Back-to-school shopping hacks for NJ to use this summer[ad_1]
Back-to-school shopping is predicted to cost more than ever this year, but New Jersey parents and kids can find ways to save, including tax breaks offered by the state, deals at big-box stores and more.
The National Retail Federation is predicting that 2023 will be the most expensive back-to-school shopping season ever. Overall spending is expected to hit $135 billion, $24 billion more than last year. Conversely, the consulting firm Deloitte is predicting that inflation-weary parents will actually cut 10% from back-to-school spending this year.
“With budgets strained this season, continued high prices could dampen the excitement of the back-to-school season for many families,” said Nick Handrinos, the consulting firm's vice chair and U.S. retail, wholesale and distribution and consumer products leader.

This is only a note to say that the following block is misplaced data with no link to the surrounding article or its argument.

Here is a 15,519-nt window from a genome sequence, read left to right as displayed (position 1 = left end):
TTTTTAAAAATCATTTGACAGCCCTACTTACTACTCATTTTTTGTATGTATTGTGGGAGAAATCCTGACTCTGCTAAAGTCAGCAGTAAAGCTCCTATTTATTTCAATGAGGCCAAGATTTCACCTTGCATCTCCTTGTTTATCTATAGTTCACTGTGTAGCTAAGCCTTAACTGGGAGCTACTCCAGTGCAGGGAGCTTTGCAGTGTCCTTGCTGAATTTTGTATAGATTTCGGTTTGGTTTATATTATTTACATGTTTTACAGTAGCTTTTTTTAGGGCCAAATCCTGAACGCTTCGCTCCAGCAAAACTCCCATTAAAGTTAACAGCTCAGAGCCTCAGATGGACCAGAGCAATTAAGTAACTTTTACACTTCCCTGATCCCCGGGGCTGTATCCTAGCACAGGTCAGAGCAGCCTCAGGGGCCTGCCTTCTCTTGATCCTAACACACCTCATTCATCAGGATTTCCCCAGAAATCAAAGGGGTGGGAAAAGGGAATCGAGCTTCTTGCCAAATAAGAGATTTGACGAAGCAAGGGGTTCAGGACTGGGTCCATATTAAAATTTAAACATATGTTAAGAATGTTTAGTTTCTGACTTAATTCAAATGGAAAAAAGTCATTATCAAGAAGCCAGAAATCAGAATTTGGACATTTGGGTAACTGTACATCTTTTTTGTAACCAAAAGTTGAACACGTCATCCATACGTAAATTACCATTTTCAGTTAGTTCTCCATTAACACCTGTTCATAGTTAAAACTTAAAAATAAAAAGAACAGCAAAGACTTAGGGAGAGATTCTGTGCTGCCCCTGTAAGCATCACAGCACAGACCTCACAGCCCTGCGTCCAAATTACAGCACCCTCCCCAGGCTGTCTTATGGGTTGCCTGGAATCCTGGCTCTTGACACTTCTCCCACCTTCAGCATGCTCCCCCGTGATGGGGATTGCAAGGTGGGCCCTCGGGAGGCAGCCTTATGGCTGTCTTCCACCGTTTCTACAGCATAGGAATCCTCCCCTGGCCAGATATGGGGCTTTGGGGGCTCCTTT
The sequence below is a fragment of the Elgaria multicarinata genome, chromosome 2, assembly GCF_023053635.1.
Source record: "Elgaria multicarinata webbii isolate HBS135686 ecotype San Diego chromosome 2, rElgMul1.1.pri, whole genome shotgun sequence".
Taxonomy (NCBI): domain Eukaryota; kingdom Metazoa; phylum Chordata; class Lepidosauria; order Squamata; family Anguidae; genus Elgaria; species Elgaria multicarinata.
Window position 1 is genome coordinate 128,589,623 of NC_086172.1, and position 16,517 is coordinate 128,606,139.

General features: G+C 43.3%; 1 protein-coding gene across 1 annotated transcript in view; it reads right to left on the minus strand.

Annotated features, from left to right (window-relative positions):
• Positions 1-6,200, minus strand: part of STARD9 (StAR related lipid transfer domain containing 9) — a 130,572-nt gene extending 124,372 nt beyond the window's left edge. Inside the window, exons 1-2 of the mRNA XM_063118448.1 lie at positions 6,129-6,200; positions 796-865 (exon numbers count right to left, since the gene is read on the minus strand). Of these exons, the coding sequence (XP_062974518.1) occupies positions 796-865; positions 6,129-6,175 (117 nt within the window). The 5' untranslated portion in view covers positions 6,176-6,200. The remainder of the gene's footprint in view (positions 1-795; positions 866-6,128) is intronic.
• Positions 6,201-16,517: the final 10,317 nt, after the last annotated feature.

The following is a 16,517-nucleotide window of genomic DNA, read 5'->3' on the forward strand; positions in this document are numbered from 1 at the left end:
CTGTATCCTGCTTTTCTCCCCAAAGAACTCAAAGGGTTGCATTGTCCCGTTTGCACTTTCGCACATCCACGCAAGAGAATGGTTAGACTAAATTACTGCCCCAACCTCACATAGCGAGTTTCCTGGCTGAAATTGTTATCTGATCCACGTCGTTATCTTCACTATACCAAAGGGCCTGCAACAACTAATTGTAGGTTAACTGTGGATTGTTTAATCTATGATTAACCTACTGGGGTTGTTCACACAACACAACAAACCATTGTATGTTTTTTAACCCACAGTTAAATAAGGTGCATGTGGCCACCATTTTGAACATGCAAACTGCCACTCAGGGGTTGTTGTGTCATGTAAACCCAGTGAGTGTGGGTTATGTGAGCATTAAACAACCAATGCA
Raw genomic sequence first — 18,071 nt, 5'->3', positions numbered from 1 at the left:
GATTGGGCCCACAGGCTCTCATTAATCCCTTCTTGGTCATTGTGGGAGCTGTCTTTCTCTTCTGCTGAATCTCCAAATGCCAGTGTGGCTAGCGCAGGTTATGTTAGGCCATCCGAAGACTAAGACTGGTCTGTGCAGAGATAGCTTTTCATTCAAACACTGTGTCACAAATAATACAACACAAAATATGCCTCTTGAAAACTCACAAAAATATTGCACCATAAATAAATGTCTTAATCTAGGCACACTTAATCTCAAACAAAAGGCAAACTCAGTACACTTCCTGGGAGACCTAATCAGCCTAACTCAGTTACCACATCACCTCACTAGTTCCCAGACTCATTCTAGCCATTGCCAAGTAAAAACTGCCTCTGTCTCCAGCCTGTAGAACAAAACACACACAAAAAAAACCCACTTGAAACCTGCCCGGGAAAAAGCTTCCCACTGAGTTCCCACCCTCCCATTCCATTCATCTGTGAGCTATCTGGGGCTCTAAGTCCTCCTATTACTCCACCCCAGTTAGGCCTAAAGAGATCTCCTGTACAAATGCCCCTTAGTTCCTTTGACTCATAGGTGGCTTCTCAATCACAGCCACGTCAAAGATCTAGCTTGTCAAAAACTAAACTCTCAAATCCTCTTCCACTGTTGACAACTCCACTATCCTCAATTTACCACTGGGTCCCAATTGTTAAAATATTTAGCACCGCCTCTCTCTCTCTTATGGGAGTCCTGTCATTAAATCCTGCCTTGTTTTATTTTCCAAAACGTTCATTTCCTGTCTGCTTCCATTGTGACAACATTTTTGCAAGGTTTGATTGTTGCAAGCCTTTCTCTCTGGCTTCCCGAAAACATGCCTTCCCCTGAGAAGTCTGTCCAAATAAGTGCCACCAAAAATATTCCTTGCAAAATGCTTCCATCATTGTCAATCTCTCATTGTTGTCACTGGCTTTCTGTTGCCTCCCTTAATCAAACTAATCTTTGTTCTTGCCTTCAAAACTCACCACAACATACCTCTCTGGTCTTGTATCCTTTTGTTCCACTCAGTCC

"Consumers will likely prioritize where they spend money as they look to replenish their savings accounts and spend on experiences, such as summer vacations, over goods,” Handrinos said.
Kathleen Grannis of Clifton, a mother of three — two of them school-age — says she has splurged on things like backpacks and lunchboxes, which will last a few years, but searches for deals on other school supplies so as not to get them at "full price."
"All the stores do really good sales if you wait for them," Grannis said. Her son, age 5, is less picky about back-to-school clothing, and that lets her spend more on clothing for her 7-year-old daughter.
The reports both point to one thing: an uncertain and potentially costly back-to-school shopping season as the final vestiges of summer draw closer.
We at NorthJersey.com and The Record compiled a list of five hacks you could try to save some dollars and cents when buying back-to-school supplies for your child.
Scope out sales and discounts
Our network site USA TODAY.com mapped out dozens of deals you can use when shopping for your child. Here are just a few we found.